Ever since 1997, from insulting the flag, to challenging the authority of the nation’s congress over the local court, to physically thrusting at then Vice Premier Li (now premier) when he was invited to deliver a lecture on China’s economy at Hong Kong University… and endless blockading and thrusting by force at the Liaison Office of the Central Government at Hong Kong, as well as the fanning up of anti-Mainlanders activities in recent years---apparently all aimed at alienating Hong Kong from Mainland which was united only after 150 years.

Some of them have openly (on TV etc) asserted that they aim at changing China (so much for the principle of “River and Well water stay away from each other 河水不犯井水);

Endless filibuster acts in the Legislative Council (Legco) to block almost all important actions of the government with the purpose of discrediting it --- so as to uphold the myth that only elected government can rule. What about the 150 years rule by governors directly sent from London? No argument about democracy but the message is fabricated and therefore not true.

Now, more in focus is the question for candidacy for the CE post. Before judging the validity of the pan democrats’ claim or understanding Beijing’s worries, let us be reminded of the following facts:

The Britain cunningly devised (and Beijing perhaps unknowingly accepted then) a system in which any foreigner who have resided in HK consecutively and legally for 7 years can become “Permanent Residents”. Note: purposefully blurring the distinction between a citizen and just a person allowed to reside and work (who are not considered citizens in any country), the so-called “permanent residents” in Hong Kong can vote and enjoy all privileges of citizens here without any obligation or commitment! Actually, they enjoy more privilege than the “real” Hong Kong people because: a. They need not forsake their original nationality or allegiance/loyalty to it; b. They can vote in both their own country and here; c. if Hong Kong collapses (and causes harm to China), they either could not care less or even secretly congratulate themselves if their countries are at odds with China – and many of their original countries are. A “genuine” citizen’s vote carries only the same weight as these “permanent residents” in Hong Kong who have no commitment to this place!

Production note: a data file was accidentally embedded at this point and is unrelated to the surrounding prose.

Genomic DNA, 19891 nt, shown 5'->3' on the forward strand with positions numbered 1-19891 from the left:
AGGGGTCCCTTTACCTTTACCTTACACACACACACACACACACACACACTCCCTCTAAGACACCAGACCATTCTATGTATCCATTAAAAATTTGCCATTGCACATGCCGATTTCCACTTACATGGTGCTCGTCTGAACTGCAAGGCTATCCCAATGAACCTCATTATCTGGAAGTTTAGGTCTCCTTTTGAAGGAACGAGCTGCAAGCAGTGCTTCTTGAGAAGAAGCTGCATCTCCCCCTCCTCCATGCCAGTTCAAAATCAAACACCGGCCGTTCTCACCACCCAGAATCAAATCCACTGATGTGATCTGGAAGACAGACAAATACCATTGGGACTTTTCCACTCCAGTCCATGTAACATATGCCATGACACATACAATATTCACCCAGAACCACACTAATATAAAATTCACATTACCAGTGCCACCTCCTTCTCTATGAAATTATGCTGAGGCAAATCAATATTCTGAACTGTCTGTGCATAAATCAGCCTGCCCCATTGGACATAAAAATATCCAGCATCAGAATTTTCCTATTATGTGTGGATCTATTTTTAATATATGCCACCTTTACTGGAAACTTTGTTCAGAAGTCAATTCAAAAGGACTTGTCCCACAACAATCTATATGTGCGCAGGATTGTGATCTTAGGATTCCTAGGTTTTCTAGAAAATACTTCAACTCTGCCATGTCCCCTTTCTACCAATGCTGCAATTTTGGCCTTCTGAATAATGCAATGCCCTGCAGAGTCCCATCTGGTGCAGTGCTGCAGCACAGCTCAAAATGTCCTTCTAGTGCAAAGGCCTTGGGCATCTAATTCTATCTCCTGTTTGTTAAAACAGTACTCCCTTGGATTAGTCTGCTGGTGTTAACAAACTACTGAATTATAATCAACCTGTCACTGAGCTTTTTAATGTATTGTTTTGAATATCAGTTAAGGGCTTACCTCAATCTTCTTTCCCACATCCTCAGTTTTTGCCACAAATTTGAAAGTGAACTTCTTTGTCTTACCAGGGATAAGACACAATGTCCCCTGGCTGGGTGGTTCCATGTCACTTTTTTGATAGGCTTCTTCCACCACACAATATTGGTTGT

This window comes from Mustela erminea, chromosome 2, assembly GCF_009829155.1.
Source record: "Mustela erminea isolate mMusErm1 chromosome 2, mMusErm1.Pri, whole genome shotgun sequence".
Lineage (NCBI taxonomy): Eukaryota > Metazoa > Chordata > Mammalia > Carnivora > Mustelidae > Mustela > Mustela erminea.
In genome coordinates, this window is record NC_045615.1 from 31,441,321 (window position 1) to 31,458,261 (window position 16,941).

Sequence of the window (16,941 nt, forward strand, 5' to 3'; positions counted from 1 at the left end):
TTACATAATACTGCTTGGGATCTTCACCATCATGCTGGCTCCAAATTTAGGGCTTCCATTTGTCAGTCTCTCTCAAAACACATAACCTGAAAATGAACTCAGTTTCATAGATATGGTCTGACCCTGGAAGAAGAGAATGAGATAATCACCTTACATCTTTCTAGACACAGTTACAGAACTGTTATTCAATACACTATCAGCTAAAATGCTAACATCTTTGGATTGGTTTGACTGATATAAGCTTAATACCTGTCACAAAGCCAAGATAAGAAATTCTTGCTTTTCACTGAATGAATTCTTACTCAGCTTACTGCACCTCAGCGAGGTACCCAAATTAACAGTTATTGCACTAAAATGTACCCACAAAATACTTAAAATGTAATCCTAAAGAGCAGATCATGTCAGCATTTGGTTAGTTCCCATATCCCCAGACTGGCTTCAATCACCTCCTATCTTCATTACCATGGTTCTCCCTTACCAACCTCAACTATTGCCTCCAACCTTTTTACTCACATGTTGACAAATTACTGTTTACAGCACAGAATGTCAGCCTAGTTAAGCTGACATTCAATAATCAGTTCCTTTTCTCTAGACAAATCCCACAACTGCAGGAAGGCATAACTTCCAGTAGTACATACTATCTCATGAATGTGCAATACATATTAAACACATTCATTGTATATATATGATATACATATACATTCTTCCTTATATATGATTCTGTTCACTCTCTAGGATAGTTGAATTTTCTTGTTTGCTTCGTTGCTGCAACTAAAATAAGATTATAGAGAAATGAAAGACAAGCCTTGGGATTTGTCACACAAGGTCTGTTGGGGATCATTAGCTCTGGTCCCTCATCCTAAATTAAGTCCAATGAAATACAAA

The Basic Law specifies that only people of Chinese origin or Chinese born in Hong Kong can assume leading positions in the government. Can the highest government post of Chief Executive be an exemption?

The pan democrats has a verifiable record of trying to push for permanent residency status for foreigners. E.g., the South Asians (members of the British Commonwealth) and even Filipino domestic helpers. No offense to Filipinos but --- need I remind you of the two nation’s hot argument on south sea isles? They are by definition a foreign interest.

Lai Chi Ying, owner of the notorious (chased out of Taiwan as he tried to meddle in the island’s politics) Apple Daily News, was found to have given HKD 40,000,000 to anti government politicians last year (actually, a lot more money in previous years), including Anson Chan who wanted to be CE and the retired archbishop of Hong Kong (who criticized anything related to Mainland China). The case is now under investigation of the ICAC (Independent Commission Against Corruption). Can Beijing trust these people?

Can Hillary Clinton refuse to pledge loyalty to America if she runs for president? Can anyone in any country do that if he/she runs for a chief public office in their own land? Then how can Beijing accept this to happen in Hong Kong --- where it is no secret that Britain and the US want to have influence, in fact, control?